Advertisement

The Addition Of Cayenne Gives Your Tuna Steak's Dry Rub A Spicy Finish

Sliced and spiced tuna steak
Sliced and spiced tuna steak - Ksenia Prints/Tasting Table

A piece of advice that we stand by is to never underestimate the power of a dry rub. Although it might not penetrate deep into protein like a marinade, a dry rub still works wonders for texture and flavor. In fact, the humble rub might just be one of the best ways to go about preparing a simple tuna steak. Not only can coating the filets encourage a crisply caramelized crust to form while still maintaining tenderness, but a good dry rub can also level up flavor, especially when a touch of cayenne is involved.

Regardless of the variety, fresh tuna tends to be relatively mild tasting. As a result, it makes the perfect canvas for building flavor. That said, because it can have a savory quality, it fares particularly well with bolder kinds of seasonings. This is where cayenne comes in. When worked into a dry rub destined to coat tuna steaks, fiery and fruity cayenne powder imparts loads of complexity. It also has a hand in balancing the fish's richness. Since tuna is considered an oily or fatty fish, a hot spice like cayenne counters its decadence by giving the steaks a pleasantly peppery finish.

What can we say? Able to improve the texture, flavor, and even aesthetics, a cayenne-laced dry rub is just the upgrade that tuna steaks need.

Read more: 15 Different Ways To Cook Fish

What To Remember When Punching Up A Dry Rub With Cayenne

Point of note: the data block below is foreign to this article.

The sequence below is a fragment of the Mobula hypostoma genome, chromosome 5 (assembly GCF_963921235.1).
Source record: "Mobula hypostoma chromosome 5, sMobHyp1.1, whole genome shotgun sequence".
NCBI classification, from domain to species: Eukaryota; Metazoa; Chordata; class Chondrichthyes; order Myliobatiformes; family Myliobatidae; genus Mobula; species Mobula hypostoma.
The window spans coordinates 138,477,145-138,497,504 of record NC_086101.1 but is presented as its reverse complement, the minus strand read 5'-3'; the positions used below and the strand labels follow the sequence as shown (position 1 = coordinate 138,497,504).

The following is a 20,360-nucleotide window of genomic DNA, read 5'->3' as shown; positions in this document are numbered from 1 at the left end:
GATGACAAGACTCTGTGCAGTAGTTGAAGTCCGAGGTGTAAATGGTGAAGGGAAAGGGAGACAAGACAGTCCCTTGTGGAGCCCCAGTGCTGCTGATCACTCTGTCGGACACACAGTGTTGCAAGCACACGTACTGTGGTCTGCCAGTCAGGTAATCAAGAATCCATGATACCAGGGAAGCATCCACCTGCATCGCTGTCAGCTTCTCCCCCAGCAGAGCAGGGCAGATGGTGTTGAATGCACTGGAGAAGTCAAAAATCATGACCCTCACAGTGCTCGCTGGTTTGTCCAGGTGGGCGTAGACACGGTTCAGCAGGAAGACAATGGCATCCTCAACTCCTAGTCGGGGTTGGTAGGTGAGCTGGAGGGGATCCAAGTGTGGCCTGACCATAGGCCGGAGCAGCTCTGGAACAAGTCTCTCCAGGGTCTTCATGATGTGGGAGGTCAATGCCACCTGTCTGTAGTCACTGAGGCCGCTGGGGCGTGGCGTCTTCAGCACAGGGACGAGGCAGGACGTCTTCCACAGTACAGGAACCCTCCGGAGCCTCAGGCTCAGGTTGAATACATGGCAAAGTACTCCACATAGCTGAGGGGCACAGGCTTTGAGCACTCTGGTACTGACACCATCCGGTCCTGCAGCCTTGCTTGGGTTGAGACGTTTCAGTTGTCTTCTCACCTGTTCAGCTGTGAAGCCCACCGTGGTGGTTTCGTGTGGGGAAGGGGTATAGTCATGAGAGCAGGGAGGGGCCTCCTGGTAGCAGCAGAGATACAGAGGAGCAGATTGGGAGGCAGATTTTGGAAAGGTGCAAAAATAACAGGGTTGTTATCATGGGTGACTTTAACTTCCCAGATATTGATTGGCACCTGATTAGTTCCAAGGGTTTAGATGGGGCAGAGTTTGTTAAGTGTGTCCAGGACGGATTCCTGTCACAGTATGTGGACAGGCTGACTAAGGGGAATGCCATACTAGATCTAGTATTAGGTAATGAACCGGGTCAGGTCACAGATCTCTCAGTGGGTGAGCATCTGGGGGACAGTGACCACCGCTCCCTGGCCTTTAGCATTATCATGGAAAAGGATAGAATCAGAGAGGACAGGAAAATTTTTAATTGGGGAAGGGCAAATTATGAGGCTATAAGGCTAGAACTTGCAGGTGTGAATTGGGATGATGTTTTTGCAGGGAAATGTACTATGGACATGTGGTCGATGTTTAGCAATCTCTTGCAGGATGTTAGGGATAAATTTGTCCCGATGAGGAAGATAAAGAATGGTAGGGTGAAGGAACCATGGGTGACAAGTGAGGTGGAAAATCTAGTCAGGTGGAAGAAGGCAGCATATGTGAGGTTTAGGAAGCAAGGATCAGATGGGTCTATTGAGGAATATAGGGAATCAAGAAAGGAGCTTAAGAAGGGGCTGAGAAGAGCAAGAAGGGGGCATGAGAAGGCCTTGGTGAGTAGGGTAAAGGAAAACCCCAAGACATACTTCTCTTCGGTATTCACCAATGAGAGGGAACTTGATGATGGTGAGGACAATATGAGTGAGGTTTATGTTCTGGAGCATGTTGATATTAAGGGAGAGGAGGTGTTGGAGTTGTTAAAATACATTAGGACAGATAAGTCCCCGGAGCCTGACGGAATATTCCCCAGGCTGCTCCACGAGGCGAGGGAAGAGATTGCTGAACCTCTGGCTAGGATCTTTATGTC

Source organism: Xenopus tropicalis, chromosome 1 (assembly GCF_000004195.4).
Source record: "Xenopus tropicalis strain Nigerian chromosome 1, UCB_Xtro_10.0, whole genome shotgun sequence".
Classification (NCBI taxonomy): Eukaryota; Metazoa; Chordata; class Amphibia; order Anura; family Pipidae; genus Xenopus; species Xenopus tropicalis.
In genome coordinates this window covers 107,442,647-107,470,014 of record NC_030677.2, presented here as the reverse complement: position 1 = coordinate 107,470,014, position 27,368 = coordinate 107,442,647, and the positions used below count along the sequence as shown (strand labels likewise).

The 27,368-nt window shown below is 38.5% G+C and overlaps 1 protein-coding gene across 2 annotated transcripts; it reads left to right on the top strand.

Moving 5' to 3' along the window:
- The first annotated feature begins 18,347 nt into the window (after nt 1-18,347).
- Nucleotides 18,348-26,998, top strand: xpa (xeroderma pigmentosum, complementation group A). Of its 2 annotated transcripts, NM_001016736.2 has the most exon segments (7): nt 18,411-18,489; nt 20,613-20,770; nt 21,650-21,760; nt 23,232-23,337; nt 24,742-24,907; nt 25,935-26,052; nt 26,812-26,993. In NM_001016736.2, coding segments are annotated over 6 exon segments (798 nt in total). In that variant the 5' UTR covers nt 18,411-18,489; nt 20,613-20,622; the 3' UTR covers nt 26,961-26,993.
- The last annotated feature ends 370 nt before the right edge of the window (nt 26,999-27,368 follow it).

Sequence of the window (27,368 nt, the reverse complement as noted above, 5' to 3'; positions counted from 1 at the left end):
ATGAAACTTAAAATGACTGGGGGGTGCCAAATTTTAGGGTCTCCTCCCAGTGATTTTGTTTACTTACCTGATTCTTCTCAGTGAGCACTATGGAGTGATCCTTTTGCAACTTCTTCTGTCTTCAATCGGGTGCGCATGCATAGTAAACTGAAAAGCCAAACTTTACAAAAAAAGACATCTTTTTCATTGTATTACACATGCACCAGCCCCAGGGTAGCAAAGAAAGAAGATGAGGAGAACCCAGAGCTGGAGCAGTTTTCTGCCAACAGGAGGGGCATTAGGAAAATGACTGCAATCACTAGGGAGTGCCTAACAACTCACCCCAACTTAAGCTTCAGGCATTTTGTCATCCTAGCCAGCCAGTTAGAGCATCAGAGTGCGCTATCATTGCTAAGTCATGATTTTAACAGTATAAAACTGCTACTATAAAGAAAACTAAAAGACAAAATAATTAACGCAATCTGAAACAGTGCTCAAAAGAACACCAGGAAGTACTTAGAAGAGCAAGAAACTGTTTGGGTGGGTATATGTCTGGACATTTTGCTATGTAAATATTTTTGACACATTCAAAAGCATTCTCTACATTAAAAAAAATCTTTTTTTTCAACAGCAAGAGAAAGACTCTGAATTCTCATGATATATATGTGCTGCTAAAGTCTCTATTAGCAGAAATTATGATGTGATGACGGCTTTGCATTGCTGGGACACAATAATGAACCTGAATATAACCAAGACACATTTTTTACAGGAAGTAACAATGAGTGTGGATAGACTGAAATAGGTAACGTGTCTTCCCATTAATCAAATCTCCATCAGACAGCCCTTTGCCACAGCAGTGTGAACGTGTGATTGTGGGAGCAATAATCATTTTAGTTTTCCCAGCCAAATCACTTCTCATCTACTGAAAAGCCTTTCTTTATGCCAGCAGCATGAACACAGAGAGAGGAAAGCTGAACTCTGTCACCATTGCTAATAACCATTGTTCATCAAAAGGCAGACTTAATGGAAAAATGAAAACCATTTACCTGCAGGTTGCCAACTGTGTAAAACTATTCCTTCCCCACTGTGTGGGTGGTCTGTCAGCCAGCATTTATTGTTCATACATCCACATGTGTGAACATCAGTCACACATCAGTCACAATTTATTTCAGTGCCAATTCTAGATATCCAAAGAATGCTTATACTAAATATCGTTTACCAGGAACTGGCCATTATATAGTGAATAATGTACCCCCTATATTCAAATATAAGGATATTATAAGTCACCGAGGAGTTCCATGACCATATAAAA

Grilled tuna steaks in a skillet
Grilled tuna steaks in a skillet - Ksenia Prints/Tasting Table

Not all cayenne powders are the same, so it's worth seeking out something of quality. Ideally, a jar of the rusty-hued spice should strictly contain pulverized cayenne peppers. Likewise, the freshest renditions should boast a zesty aroma and spicy punch. If you're in a bind, cayenne can be swapped out for hot Hungarian paprika, smoky Korean gochugaru, or much milder (ground) chili flakes.

Depending on your tolerance for all things piquant, you can add as much or as little cayenne powder as you want. In any case, we'd stick to using about a teaspoon so as not to totally overwhelm the tuna's flavors. By that same logic, we'd caution you to carefully consider what else to add into your dry rub recipe. While that doesn't mean you should stop at salt and pepper (feel free to experiment with toasted cumin, earthy rosemary, coriander, or even sweet brown sugar), be mindful of how certain spices will fare alongside the cayenne-coated tuna steaks.

After thoroughly mixing together your spiced dry rub, all that's left to do is generously coat each side of the tuna steaks. To ensure seasoning adheres properly, wrap the steaks tightly in cling film and let them rest for an hour or two before searing. Otherwise, you can get to cooking right away. With the promise of decadently spiced tuna steaks on the menu, we wouldn't blame you for choosing the latter!

Read the original article on Tasting Table.